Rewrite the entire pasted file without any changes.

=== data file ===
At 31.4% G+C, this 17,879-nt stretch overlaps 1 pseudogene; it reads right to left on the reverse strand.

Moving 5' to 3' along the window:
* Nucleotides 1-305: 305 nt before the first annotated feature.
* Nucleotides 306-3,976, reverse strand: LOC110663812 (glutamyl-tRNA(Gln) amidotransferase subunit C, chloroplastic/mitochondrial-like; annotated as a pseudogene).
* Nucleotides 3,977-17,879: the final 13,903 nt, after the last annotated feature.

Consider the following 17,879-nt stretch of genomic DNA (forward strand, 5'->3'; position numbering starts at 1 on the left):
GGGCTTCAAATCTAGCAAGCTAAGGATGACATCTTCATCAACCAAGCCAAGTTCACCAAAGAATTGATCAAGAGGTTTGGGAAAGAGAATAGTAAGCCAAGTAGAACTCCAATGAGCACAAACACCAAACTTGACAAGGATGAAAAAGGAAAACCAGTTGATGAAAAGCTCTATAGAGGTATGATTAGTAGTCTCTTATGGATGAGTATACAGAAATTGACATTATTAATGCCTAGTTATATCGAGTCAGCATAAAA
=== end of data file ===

At 31.4% G+C, this 17,879-nt stretch overlaps 1 pseudogene; it reads right to left on the reverse strand.

Moving 5' to 3' along the window:
* Nucleotides 1-305: 305 nt before the first annotated feature.
* Nucleotides 306-3,976, reverse strand: LOC110663812 (glutamyl-tRNA(Gln) amidotransferase subunit C, chloroplastic/mitochondrial-like; annotated as a pseudogene).
* Nucleotides 3,977-17,879: the final 13,903 nt, after the last annotated feature.

Consider the following 17,879-nt stretch of genomic DNA (forward strand, 5'->3'; position numbering starts at 1 on the left):
GGGCTTCAAATCTAGCAAGCTAAGGATGACATCTTCATCAACCAAGCCAAGTTCACCAAAGAATTGATCAAGAGGTTTGGGAAAGAGAATAGTAAGCCAAGTAGAACTCCAATGAGCACAAACACCAAACTTGACAAGGATGAAAAAGGAAAACCAGTTGATGAAAAGCTCTATAGAGGTATGATTAGTAGTCTCTTATGGATGAGTATACAGAAATTGACATTATTAATGCCTAGTTATATCGAGTCAGCATAAAA